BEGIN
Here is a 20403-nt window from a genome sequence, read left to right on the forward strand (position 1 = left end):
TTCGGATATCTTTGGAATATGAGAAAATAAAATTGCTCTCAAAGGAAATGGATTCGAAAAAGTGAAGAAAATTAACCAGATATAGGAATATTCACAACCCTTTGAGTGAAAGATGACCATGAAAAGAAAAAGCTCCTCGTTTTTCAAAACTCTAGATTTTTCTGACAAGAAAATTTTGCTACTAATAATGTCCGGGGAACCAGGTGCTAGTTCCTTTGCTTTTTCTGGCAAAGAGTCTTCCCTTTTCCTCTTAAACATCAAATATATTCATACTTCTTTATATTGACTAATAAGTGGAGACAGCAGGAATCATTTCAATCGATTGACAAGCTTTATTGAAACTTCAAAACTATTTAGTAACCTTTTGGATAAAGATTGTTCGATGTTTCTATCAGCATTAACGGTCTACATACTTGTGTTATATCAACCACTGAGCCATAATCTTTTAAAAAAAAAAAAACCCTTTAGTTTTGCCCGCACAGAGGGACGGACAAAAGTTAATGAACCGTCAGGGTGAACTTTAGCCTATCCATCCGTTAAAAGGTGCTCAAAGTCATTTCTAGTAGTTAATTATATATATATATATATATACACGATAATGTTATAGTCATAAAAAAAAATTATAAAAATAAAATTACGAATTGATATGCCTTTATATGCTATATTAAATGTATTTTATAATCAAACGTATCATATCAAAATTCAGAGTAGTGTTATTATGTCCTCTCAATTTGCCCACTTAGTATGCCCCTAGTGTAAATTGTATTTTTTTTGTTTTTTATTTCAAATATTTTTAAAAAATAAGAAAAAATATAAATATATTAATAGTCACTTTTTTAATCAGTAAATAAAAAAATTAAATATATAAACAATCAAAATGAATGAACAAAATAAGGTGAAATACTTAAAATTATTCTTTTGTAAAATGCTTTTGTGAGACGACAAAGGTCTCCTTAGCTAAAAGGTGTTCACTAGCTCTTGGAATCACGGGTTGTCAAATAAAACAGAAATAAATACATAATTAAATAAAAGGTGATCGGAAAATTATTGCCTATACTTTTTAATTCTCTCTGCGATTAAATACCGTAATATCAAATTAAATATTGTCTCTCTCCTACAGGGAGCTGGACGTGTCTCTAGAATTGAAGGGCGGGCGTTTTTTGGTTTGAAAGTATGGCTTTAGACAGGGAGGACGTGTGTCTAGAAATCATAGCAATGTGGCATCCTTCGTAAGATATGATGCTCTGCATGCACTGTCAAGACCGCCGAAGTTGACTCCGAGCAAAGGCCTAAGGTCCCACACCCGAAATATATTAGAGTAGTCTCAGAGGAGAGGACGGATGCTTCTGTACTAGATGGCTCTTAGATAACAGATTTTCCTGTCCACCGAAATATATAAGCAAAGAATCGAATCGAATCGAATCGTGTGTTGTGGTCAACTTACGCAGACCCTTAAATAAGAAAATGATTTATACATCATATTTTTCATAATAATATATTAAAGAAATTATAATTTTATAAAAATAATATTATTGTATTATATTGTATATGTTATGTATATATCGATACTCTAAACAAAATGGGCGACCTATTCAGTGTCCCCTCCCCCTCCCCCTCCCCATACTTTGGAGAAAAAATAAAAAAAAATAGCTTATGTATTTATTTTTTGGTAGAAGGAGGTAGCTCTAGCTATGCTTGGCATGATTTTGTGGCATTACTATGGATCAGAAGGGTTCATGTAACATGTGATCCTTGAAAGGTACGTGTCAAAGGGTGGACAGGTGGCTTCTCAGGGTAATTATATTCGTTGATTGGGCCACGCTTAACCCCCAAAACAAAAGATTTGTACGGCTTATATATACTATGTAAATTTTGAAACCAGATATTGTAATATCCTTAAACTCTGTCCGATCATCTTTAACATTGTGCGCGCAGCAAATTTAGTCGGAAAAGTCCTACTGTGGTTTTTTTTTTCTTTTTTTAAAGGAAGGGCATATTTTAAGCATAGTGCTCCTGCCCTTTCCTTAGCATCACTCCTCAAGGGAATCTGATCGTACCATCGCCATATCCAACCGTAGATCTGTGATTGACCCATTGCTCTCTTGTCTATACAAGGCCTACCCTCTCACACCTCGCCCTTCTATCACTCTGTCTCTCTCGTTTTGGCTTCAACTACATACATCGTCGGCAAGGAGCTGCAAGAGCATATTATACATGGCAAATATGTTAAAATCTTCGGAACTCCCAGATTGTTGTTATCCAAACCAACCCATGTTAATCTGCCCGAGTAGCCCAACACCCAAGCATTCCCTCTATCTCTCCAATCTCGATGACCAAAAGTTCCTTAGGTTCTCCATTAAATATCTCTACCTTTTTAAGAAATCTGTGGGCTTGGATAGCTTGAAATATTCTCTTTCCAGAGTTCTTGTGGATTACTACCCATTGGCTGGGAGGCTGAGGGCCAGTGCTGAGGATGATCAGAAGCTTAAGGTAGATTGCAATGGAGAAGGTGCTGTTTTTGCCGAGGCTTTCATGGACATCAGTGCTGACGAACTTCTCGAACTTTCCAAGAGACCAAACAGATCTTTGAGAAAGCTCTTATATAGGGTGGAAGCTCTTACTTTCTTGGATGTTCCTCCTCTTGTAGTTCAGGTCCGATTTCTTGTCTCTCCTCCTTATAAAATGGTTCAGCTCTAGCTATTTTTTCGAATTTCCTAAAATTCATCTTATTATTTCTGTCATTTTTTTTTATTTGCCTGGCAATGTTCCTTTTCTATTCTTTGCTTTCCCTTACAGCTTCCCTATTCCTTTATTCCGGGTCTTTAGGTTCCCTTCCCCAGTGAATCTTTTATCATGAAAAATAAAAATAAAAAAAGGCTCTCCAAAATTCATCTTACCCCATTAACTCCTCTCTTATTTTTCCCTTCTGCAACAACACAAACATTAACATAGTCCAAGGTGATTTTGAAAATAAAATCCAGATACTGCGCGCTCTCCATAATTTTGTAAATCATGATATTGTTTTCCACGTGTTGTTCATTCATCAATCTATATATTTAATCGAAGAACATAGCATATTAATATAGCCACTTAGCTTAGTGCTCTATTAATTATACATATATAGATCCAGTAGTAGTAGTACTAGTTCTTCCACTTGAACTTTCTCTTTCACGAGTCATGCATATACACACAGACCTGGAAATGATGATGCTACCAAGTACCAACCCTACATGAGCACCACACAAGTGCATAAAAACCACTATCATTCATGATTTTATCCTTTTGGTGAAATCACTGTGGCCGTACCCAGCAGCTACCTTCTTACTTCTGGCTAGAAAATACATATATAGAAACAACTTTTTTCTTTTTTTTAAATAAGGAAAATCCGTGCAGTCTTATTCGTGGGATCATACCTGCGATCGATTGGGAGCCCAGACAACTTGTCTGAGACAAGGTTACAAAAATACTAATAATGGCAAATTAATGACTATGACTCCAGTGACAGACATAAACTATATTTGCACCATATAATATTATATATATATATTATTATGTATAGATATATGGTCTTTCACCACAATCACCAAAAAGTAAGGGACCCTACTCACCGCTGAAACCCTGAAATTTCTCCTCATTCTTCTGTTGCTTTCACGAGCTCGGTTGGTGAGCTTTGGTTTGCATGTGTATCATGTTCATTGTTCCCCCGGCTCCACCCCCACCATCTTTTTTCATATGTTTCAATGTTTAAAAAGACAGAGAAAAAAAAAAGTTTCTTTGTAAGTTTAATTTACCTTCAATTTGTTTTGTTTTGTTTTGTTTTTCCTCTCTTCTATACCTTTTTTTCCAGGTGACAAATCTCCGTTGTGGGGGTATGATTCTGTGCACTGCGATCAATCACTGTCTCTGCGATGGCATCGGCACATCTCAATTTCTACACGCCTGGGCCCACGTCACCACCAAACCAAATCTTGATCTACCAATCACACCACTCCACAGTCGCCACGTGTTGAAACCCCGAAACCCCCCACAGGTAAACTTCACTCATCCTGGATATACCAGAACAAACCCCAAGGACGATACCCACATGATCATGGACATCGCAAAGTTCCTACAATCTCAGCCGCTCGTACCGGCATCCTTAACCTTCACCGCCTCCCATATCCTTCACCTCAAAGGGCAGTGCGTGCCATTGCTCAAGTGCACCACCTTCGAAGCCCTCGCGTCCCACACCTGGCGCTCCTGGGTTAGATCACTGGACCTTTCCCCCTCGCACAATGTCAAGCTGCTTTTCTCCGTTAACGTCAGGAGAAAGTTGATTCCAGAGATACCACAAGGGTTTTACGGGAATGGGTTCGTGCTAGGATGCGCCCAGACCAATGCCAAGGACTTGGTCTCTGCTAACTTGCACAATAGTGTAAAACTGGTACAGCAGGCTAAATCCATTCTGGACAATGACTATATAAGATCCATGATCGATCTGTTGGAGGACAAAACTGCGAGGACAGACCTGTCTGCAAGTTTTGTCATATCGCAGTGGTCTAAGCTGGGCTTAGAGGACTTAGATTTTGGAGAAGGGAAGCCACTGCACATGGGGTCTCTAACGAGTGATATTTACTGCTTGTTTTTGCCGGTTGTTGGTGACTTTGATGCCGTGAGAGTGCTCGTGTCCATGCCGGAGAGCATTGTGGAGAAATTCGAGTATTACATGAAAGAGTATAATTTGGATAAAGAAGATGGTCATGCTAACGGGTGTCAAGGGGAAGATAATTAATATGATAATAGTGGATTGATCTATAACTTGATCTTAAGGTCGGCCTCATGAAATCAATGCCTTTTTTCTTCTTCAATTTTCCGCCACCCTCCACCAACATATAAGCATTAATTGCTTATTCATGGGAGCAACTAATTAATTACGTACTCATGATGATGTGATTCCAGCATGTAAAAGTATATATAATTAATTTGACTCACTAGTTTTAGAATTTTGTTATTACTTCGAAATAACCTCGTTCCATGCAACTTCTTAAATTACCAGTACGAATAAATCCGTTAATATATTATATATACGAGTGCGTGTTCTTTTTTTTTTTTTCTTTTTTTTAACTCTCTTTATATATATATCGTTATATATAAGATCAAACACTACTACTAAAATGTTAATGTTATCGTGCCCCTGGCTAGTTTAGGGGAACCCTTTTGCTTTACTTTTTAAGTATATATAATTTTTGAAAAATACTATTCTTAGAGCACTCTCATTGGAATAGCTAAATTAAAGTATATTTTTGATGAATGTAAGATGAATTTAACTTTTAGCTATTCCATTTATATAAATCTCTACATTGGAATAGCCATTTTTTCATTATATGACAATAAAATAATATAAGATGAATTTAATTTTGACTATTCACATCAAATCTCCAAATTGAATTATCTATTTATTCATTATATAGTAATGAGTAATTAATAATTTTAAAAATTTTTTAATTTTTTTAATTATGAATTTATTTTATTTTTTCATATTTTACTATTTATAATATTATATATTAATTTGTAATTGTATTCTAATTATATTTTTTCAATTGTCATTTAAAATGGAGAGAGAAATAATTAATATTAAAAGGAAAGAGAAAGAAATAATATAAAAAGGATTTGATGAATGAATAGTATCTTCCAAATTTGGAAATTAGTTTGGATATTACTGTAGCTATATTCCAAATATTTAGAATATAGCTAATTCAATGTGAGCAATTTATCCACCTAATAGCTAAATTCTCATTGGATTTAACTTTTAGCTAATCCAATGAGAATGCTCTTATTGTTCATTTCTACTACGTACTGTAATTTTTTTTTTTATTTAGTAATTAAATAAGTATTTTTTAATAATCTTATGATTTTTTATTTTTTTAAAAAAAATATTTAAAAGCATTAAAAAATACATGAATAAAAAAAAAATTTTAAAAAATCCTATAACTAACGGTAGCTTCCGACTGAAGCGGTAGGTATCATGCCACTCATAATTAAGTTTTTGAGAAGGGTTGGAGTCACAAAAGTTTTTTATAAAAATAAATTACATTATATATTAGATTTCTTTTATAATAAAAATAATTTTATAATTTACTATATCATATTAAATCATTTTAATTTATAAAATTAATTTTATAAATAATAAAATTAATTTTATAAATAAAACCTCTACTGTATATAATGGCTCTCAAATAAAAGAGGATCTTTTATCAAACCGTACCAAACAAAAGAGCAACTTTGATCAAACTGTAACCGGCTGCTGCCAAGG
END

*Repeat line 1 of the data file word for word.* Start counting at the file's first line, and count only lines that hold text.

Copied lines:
Here is a 20403-nt window from a genome sequence, read left to right on the forward strand (position 1 = left end):